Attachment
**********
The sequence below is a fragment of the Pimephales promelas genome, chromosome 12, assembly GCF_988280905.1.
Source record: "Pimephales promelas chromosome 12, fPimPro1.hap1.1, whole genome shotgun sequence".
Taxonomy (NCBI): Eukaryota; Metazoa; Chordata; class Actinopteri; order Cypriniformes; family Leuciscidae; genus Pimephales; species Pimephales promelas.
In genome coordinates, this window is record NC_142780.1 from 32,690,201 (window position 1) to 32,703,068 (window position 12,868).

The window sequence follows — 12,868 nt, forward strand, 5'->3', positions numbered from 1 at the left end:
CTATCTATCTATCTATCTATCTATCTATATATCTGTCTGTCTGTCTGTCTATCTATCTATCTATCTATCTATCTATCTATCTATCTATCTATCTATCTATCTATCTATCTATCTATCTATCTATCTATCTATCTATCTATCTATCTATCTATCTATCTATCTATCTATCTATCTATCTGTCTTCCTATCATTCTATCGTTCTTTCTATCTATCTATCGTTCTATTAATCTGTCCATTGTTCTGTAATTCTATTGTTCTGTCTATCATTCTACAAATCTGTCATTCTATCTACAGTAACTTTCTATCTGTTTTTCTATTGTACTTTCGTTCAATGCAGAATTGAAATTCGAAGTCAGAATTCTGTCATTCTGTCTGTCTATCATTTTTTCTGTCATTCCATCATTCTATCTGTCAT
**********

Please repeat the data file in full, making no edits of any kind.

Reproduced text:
The sequence below is a fragment of the Pimephales promelas genome, chromosome 12, assembly GCF_988280905.1.
Source record: "Pimephales promelas chromosome 12, fPimPro1.hap1.1, whole genome shotgun sequence".
Taxonomy (NCBI): Eukaryota; Metazoa; Chordata; class Actinopteri; order Cypriniformes; family Leuciscidae; genus Pimephales; species Pimephales promelas.
In genome coordinates, this window is record NC_142780.1 from 32,690,201 (window position 1) to 32,703,068 (window position 12,868).

The window sequence follows — 12,868 nt, forward strand, 5'->3', positions numbered from 1 at the left end:
CTATCTATCTATCTATCTATCTATCTATATATCTGTCTGTCTGTCTGTCTATCTATCTATCTATCTATCTATCTATCTATCTATCTATCTATCTATCTATCTATCTATCTATCTATCTATCTATCTATCTATCTATCTATCTATCTATCTATCTATCTATCTATCTATCTATCTATCTGTCTTCCTATCATTCTATCGTTCTTTCTATCTATCTATCGTTCTATTAATCTGTCCATTGTTCTGTAATTCTATTGTTCTGTCTATCATTCTACAAATCTGTCATTCTATCTACAGTAACTTTCTATCTGTTTTTCTATTGTACTTTCGTTCAATGCAGAATTGAAATTCGAAGTCAGAATTCTGTCATTCTGTCTGTCTATCATTTTTTCTGTCATTCCATCATTCTATCTGTCAT